Book Review: Up the Organization

“Up the Organization”  written by Robert Townsend

This was one of the first business books I read after graduating from college. It was very different than anything I had learned in business school. Robert Townsend was a very successful CEO at Avis Rent-A-Car prior to writing this NY Times Bestseller. The book continues today to top many “best business book” lists.

Townsend’s brutally honest perspectives on leadership and management have stayed with me for a long time first as a small business owner and now as a consultant to executives. I recently re-read the book and here are just a few of my favorite ideas:

  • “The controller’s job is to see that all future surprises are pleasant.”

  • “He (the CEO) delegates as many important matters as he can because that creates a climate in which people grow.”

  • “True leadership must be for the benefit of the followers, not the enhancement of the leaders. In combat, officers eat last.”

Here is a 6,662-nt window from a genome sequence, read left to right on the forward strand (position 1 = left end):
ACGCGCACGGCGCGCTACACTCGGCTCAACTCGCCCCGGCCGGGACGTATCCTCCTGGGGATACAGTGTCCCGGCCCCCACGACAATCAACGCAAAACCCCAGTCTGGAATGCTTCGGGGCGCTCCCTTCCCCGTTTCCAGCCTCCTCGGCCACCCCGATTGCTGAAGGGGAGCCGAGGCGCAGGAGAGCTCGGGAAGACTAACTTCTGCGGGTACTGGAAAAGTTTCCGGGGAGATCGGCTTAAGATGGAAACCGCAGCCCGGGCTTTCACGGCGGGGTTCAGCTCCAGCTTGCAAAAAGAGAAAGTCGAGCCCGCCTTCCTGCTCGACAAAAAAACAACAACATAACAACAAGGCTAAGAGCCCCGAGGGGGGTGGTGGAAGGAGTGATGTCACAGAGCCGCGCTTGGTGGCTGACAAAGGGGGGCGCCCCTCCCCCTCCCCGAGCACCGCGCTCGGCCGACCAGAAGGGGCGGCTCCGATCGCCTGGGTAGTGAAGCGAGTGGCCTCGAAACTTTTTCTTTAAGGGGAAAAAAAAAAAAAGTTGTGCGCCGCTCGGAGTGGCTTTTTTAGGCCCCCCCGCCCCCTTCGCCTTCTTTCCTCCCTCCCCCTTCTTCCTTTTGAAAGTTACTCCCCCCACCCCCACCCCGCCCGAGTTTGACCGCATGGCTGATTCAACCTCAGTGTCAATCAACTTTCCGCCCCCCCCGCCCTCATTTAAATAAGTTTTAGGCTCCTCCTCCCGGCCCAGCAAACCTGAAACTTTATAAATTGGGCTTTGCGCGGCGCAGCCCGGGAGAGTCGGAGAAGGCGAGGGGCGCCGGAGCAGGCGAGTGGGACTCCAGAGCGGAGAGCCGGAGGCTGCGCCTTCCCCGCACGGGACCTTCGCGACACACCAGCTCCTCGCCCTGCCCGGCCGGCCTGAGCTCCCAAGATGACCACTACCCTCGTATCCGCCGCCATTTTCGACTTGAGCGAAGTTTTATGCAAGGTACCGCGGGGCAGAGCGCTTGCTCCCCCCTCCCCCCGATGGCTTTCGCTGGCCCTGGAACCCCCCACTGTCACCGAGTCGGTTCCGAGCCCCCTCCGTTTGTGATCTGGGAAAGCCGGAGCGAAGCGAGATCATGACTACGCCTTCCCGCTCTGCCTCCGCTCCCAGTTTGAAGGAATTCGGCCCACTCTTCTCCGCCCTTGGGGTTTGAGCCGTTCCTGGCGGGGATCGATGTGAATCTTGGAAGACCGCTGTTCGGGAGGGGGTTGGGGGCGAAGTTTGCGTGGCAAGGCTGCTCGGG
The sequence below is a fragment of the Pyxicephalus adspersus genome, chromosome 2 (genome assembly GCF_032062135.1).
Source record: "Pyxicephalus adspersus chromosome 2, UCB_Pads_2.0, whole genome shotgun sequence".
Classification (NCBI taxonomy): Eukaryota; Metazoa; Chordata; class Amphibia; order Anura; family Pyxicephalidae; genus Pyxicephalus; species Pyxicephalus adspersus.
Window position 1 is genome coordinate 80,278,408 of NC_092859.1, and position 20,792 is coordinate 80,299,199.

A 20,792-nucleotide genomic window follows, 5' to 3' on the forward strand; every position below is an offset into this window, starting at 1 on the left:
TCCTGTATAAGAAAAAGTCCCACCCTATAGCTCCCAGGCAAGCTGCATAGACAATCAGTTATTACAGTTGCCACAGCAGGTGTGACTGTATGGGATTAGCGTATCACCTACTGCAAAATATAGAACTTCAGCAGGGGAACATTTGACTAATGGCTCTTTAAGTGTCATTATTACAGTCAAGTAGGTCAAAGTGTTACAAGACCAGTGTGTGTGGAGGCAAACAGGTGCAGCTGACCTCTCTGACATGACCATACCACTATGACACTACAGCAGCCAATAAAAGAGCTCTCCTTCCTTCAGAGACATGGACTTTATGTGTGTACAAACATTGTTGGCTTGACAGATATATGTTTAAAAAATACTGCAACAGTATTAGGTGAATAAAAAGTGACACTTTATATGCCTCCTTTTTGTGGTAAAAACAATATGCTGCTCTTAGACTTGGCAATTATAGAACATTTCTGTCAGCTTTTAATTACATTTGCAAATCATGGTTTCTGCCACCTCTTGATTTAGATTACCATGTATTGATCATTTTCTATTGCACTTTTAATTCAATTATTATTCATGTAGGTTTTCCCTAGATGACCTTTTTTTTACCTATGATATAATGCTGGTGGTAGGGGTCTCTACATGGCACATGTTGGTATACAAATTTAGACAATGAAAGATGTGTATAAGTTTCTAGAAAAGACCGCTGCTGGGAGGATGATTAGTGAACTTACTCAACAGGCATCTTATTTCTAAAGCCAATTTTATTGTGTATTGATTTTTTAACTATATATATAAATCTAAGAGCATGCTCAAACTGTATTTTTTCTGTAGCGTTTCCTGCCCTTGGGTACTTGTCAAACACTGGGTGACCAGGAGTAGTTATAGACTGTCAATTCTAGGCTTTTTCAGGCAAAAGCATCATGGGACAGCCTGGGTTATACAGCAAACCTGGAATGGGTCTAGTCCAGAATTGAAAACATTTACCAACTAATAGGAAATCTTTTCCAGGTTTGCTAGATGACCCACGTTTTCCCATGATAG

• “The effective ones (management consultants) are the one-man shows. The institutional ones are disastrous.” This is one is definitely one of my favorites.

  • “The fatal fact about nepotism is that really good people won’t go to work for you in the first place or will quit trying for your job when they spot your uncle, brother, nephew, wife, mistress, or son on the payroll.”

  • “Hiring. To keep an organization young and fit, don’t hire anyone until everybody’s so overworked they’ll be glad to see the newcomer no matter where he sits.”

  • “I used to keep a sign opposite my desk where I couldn’t miss it… Is what I’m doing or about to do getting us closer to our objectives?”

  • “Anyone that makes over $150 a week (in 1970 $$$) should be allowed to set his own office hours.”

  • “Policy manuals. If they’re general, they’re useless. If they’re specific, they’re how-to manuals – expensive to prepare and revise. If you have to have a policy manual, publish the Ten Commandments.”

  • “Wearing out your welcome. Nobody should be the chief executive officer of anything for more than five or six years.”

Which is your favorite? You may not agree with everything Townsend writes in this book but I will assure you that at the very least the book will cause you to think and possibly reconsider some of your basic assumptions about leadership and management.